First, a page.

Fitchburg CEDA Awards $50,000 to Five Orgs; Chair Skips Vote Amid Conflict of Interest Accusations

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    The Fitchburg Community and Economic Development Authority (CEDA) approved grant funding for Building Bosses, Breaking Barriers, Oregon Youth Center, Trails to Success and Latino Academy of Workforce Development’s GED program.

    CEDA chair Julia Arata-Fratta was not present for the presentations by the applicants nor for the votes on funding, as she recused herself and left the meeting due to connections with two of the organizations applying for funding: Madison Regional Economic Partnership (MadREP), where she currently serves on the board of directors, and the Latino Academy of Workforce Development, where she formerly served on a steering committee.

    “Even though I don’t have any connection with any of the other organizations that are applying for funds today, I decided to recuse myself from the entire process,” Arata-Fratta said in a prepared statement at the beginning of the meeting. “There are some people in the community that are accusing me, wrongly and falsely, that my intention was to remove not-for-profit funds to give those funds to organizations that I have ties (with). This is totally false. My intention was, all the time, and is, to create a transparent, fair and competitive system so all the Fitchburg not-for-profits can apply for funds through a grant process. No organization should be the sole awardee of taxpayer money without any accountability process.”

    Arata-Fratta has been accused publicly by Boys and Girls Club of Dane County CEO Michael Johnson and others of cutting his organization’s funding from the 2018 city budget — and attempting to do so in last year’s budget — in order to fund organizations to which she has ties.

    CEDA ultimately voted to recommend that Building Bosses, a local youth mentoring program run by Ajani Carr, receive $14,000; The Latino Academy GED program, which provides bridges for students to places like Madison College, receive $18,000; Breaking Barriers, run by Caliph Muab-El, receive $11,000; Trails to Success, a church-based Fitchburg organization, receive $4,500; and the Oregon Youth Center receive $2,500. The Fitchburg Common Council will give final approval to funding in January.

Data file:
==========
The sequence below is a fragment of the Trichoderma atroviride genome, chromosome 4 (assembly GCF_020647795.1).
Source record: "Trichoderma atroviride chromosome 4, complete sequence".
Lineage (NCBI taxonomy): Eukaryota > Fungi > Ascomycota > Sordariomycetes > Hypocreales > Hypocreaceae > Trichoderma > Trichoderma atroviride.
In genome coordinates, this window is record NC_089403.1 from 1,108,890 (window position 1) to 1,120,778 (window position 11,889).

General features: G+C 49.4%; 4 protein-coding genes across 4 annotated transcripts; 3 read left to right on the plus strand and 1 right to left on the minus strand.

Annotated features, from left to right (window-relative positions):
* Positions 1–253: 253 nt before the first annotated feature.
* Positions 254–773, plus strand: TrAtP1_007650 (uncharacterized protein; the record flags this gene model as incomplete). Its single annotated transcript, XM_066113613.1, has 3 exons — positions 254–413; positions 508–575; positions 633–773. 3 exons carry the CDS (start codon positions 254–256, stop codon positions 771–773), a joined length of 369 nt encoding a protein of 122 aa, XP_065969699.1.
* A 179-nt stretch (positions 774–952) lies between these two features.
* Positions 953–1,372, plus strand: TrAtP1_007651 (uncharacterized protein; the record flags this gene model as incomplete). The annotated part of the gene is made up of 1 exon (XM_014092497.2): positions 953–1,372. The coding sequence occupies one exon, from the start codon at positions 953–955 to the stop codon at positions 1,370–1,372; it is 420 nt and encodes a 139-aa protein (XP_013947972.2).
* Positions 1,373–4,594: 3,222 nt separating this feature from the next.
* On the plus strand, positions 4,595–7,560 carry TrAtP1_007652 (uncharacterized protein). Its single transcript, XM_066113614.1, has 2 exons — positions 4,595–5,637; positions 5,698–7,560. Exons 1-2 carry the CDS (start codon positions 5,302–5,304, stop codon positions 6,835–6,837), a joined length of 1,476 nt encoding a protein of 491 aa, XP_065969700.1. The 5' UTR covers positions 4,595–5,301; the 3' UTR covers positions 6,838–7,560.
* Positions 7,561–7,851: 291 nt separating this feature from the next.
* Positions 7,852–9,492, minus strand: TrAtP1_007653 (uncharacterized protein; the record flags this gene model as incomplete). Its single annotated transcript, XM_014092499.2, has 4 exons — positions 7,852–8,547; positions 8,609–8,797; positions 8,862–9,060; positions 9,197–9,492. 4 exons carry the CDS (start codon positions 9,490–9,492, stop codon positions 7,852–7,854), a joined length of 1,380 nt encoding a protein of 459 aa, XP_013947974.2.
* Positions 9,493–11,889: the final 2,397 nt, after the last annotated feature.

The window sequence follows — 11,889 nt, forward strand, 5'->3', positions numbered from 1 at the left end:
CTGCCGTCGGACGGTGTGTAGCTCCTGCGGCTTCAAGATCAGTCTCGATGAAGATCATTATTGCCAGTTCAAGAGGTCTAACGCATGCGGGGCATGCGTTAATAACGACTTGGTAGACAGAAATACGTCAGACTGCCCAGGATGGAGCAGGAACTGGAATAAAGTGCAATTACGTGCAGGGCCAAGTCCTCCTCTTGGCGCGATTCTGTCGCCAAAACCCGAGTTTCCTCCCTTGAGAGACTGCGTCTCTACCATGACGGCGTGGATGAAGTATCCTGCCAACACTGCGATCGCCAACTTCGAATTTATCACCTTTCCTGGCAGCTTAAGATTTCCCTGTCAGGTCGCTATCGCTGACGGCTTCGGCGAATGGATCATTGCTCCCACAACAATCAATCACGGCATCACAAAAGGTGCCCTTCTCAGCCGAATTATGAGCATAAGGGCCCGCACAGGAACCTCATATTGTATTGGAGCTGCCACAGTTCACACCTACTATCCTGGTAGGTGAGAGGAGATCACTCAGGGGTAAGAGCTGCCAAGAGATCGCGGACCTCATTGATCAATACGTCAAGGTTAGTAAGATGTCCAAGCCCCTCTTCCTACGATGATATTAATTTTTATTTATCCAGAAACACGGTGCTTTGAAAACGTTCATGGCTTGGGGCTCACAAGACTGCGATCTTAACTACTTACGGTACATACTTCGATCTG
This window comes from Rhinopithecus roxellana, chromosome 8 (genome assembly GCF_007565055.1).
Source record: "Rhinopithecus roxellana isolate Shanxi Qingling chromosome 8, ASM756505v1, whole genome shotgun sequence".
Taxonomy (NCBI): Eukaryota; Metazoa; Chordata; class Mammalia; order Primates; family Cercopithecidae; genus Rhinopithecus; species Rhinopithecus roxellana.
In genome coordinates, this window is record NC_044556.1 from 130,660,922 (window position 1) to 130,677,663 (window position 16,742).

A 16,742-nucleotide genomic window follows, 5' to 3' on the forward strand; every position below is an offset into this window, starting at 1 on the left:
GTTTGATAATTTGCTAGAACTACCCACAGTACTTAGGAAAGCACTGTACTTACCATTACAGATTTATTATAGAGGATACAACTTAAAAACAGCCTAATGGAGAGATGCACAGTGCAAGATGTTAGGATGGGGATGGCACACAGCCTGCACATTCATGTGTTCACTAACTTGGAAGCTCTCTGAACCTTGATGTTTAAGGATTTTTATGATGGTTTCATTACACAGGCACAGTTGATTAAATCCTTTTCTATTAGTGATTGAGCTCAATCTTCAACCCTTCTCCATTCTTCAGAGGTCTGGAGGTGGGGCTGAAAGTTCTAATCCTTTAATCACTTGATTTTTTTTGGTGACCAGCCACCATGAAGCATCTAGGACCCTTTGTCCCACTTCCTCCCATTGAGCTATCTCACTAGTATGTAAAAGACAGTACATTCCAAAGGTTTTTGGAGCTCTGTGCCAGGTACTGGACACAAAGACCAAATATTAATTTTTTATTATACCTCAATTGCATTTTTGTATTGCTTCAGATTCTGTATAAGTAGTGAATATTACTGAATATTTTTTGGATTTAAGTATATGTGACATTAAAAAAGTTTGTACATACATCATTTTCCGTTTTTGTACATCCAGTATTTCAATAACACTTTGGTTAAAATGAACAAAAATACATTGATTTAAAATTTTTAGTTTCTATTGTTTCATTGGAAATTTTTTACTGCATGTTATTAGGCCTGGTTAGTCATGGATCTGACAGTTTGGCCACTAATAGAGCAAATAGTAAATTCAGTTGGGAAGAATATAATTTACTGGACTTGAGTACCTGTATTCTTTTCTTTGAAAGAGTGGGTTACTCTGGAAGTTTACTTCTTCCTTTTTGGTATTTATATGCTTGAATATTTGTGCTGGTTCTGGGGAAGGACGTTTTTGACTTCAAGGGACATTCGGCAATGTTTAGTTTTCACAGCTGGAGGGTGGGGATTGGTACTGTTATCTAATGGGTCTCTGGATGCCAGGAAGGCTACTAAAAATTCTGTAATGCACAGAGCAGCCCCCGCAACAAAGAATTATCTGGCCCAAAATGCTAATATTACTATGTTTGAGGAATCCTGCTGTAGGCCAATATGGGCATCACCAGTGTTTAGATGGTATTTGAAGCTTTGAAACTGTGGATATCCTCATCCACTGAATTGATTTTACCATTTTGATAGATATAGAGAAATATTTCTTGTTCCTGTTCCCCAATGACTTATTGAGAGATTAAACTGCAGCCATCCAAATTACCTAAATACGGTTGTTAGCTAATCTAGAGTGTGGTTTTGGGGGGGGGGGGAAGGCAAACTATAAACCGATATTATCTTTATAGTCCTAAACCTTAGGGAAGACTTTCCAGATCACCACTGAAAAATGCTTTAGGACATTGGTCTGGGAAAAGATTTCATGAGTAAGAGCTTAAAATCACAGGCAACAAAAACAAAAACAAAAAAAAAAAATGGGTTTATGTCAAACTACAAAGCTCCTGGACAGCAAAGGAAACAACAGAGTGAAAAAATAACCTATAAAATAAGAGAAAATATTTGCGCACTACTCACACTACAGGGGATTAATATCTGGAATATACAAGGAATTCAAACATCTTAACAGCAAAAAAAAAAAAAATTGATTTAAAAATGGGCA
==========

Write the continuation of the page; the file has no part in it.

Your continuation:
CEDA had $50,000 to use for grants allocated in the 2017 budget. That number will rise to $75,000 – $100,000 for nonprofit organizations after Mayor Jason Gonzalez and the Fitchburg Common Council elected to stop giving funding to Badger Prairie Needs Network and Boys and Girls Club of Dane County as line items in the 2018 budget and instead increase funding in the competitive grant process through the Healthy Neighborhoods Initiative.

    The Boys and Girls Club of Dane County already received its allotment of 2017 funding and CEO Michael Johnson has said the organization has raised over $200,000 and will not be seeking 2018 funding from the City of Fitchburg.

    Badger Prairie Needs Network was denied funding this morning, however, a decision that will perhaps shock many. BPPN, which operates food pantries in Verona and Fitchburg, received $5,000 in the City’s 2017 budget, which it spent on operations. The group applied for additional funding to produce a speakers series to bring experts to the area to help address issues of poverty and food insecurity.

    “I’d give them every dime they ask for, for food,” said CEDA member Daniel Hardy. “I wouldn’t give them two cents for speakers.”

    MadRep, Wisconsin Institute for Learning Disabilities and Dyslexia, 1800 Days and the Latino Academy’s Bilingual Customer Service organization were also denied funding.

    Written by Nicholas Garton

    Nicholas Garton

    Nicholas Garton is a Madison365 graduate and a reporter for Madison365.

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